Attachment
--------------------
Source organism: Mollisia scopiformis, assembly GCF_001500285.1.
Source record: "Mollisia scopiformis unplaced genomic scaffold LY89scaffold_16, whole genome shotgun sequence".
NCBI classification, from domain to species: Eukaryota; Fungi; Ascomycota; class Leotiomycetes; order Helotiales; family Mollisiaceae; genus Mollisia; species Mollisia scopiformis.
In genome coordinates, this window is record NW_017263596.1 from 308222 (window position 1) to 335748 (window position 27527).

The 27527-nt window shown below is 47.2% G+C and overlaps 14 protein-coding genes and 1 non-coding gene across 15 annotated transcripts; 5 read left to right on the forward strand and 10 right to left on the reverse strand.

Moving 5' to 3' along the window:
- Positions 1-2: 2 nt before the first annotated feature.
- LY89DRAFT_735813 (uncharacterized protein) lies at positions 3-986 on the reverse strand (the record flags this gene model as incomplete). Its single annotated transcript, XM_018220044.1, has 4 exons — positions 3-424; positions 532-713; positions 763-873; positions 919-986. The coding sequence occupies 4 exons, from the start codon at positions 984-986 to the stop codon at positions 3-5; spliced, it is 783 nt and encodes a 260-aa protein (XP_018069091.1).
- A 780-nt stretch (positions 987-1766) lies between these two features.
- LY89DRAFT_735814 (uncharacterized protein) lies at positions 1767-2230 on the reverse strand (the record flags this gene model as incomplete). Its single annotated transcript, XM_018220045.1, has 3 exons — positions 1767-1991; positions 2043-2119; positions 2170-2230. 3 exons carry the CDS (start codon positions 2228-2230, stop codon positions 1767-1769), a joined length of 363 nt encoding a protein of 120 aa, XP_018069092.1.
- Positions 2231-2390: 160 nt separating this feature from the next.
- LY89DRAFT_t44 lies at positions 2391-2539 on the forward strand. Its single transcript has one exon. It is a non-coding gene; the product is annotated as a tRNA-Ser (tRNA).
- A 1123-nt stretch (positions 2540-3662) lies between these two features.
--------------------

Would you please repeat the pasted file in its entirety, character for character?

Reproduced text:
Source organism: Mollisia scopiformis, assembly GCF_001500285.1.
Source record: "Mollisia scopiformis unplaced genomic scaffold LY89scaffold_16, whole genome shotgun sequence".
NCBI classification, from domain to species: Eukaryota; Fungi; Ascomycota; class Leotiomycetes; order Helotiales; family Mollisiaceae; genus Mollisia; species Mollisia scopiformis.
In genome coordinates, this window is record NW_017263596.1 from 308222 (window position 1) to 335748 (window position 27527).

The 27527-nt window shown below is 47.2% G+C and overlaps 14 protein-coding genes and 1 non-coding gene across 15 annotated transcripts; 5 read left to right on the forward strand and 10 right to left on the reverse strand.

Moving 5' to 3' along the window:
- Positions 1-2: 2 nt before the first annotated feature.
- LY89DRAFT_735813 (uncharacterized protein) lies at positions 3-986 on the reverse strand (the record flags this gene model as incomplete). Its single annotated transcript, XM_018220044.1, has 4 exons — positions 3-424; positions 532-713; positions 763-873; positions 919-986. The coding sequence occupies 4 exons, from the start codon at positions 984-986 to the stop codon at positions 3-5; spliced, it is 783 nt and encodes a 260-aa protein (XP_018069091.1).
- A 780-nt stretch (positions 987-1766) lies between these two features.
- LY89DRAFT_735814 (uncharacterized protein) lies at positions 1767-2230 on the reverse strand (the record flags this gene model as incomplete). Its single annotated transcript, XM_018220045.1, has 3 exons — positions 1767-1991; positions 2043-2119; positions 2170-2230. 3 exons carry the CDS (start codon positions 2228-2230, stop codon positions 1767-1769), a joined length of 363 nt encoding a protein of 120 aa, XP_018069092.1.
- Positions 2231-2390: 160 nt separating this feature from the next.
- LY89DRAFT_t44 lies at positions 2391-2539 on the forward strand. Its single transcript has one exon. It is a non-coding gene; the product is annotated as a tRNA-Ser (tRNA).
- A 1123-nt stretch (positions 2540-3662) lies between these two features.